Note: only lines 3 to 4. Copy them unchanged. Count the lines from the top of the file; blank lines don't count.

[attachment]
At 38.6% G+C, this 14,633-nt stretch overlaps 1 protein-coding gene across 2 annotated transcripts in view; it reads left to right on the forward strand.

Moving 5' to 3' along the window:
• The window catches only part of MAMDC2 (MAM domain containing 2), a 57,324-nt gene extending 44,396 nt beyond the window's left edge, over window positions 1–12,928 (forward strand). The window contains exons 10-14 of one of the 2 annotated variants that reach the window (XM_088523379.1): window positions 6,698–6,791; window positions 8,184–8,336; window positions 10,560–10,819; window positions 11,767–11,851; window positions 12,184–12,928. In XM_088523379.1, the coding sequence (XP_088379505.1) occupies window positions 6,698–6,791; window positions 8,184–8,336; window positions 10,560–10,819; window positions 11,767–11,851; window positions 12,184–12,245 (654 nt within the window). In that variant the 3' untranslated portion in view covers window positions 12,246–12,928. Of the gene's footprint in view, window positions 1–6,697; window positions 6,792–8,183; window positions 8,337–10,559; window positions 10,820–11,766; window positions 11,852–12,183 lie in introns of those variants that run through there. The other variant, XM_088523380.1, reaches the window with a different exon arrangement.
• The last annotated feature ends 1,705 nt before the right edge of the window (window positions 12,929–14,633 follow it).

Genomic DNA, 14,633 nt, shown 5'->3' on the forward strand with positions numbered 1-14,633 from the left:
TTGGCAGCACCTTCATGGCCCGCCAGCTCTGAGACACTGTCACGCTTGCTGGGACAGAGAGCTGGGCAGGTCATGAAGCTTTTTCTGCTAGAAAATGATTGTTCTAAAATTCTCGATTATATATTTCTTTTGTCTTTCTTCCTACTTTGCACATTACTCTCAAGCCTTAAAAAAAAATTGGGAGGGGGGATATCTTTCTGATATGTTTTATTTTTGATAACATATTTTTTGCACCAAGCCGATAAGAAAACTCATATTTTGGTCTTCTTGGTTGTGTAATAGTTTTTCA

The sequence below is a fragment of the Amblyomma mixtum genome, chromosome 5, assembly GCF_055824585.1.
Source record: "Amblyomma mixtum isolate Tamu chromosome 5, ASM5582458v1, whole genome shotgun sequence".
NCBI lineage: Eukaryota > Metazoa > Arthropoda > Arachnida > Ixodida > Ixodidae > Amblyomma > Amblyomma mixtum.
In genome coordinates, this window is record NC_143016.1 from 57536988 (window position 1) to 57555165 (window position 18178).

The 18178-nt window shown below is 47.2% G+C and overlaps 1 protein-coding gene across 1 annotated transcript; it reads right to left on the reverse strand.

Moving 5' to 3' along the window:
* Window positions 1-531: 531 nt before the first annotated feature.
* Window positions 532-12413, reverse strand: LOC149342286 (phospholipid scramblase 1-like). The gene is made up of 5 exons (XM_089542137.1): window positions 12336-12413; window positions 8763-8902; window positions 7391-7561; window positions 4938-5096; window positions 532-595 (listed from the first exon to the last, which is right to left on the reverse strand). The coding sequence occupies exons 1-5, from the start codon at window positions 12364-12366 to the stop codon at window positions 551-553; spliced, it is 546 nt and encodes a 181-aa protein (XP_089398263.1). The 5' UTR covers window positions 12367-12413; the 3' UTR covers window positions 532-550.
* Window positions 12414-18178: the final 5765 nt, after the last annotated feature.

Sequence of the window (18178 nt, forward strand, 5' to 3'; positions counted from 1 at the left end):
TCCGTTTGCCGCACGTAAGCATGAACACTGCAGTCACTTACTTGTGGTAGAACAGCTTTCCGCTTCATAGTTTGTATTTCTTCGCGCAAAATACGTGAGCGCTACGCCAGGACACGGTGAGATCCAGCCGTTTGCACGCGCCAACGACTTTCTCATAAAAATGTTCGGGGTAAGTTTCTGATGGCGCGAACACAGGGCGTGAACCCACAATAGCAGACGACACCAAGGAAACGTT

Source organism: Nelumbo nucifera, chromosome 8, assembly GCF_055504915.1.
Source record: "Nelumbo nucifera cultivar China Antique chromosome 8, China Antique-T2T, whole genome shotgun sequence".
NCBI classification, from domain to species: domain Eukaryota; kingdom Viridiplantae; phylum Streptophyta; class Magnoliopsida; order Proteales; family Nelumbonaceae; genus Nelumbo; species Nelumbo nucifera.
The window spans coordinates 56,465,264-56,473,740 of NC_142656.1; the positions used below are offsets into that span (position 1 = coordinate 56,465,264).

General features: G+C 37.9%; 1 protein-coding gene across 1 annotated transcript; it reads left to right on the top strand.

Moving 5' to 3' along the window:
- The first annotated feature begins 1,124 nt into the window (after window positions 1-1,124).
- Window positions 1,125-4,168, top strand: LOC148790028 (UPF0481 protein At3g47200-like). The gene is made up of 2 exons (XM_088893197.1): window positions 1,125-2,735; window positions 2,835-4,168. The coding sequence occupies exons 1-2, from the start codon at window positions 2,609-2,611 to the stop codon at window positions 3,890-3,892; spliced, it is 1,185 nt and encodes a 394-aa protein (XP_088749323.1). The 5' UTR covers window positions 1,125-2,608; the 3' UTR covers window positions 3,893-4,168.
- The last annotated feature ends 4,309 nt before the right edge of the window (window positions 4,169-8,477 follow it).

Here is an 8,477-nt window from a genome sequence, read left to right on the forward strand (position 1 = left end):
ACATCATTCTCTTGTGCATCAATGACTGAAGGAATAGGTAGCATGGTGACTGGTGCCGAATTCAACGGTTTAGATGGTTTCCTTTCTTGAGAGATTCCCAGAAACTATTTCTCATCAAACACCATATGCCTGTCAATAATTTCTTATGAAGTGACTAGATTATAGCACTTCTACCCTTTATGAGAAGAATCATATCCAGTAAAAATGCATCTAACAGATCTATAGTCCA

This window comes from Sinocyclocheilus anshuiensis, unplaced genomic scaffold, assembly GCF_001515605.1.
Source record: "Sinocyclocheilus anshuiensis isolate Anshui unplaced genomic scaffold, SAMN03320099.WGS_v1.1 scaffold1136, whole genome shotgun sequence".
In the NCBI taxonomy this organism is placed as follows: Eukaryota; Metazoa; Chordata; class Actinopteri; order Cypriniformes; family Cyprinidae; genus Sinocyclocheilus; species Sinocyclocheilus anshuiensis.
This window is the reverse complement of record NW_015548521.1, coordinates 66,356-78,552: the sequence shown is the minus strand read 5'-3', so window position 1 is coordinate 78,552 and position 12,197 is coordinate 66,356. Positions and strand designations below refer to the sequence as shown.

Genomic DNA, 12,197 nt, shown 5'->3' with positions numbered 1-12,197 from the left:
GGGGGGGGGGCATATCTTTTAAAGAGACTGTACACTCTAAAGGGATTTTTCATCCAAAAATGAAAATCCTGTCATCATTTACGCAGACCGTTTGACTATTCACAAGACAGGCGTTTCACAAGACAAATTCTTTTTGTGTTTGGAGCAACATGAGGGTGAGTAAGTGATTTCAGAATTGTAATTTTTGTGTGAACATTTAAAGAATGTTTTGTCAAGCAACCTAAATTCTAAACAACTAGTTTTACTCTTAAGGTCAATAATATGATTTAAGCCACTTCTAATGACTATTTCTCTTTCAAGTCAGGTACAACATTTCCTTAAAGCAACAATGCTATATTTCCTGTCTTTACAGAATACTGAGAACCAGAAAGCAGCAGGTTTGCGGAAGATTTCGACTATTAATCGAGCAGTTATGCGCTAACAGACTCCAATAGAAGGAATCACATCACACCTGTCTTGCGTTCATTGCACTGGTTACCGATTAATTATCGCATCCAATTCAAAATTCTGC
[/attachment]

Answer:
• The window catches only part of MAMDC2 (MAM domain containing 2), a 57,324-nt gene extending 44,396 nt beyond the window's left edge, over window positions 1–12,928 (forward strand). The window contains exons 10-14 of one of the 2 annotated variants that reach the window (XM_088523379.1): window positions 6,698–6,791; window positions 8,184–8,336; window positions 10,560–10,819; window positions 11,767–11,851; window positions 12,184–12,928. In XM_088523379.1, the coding sequence (XP_088379505.1) occupies window positions 6,698–6,791; window positions 8,184–8,336; window positions 10,560–10,819; window positions 11,767–11,851; window positions 12,184–12,245 (654 nt within the window). In that variant the 3' untranslated portion in view covers window positions 12,246–12,928. Of the gene's footprint in view, window positions 1–6,697; window positions 6,792–8,183; window positions 8,337–10,559; window positions 10,820–11,766; window positions 11,852–12,183 lie in introns of those variants that run through there. The other variant, XM_088523380.1, reaches the window with a different exon arrangement.
• The last annotated feature ends 1,705 nt before the right edge of the window (window positions 12,929–14,633 follow it).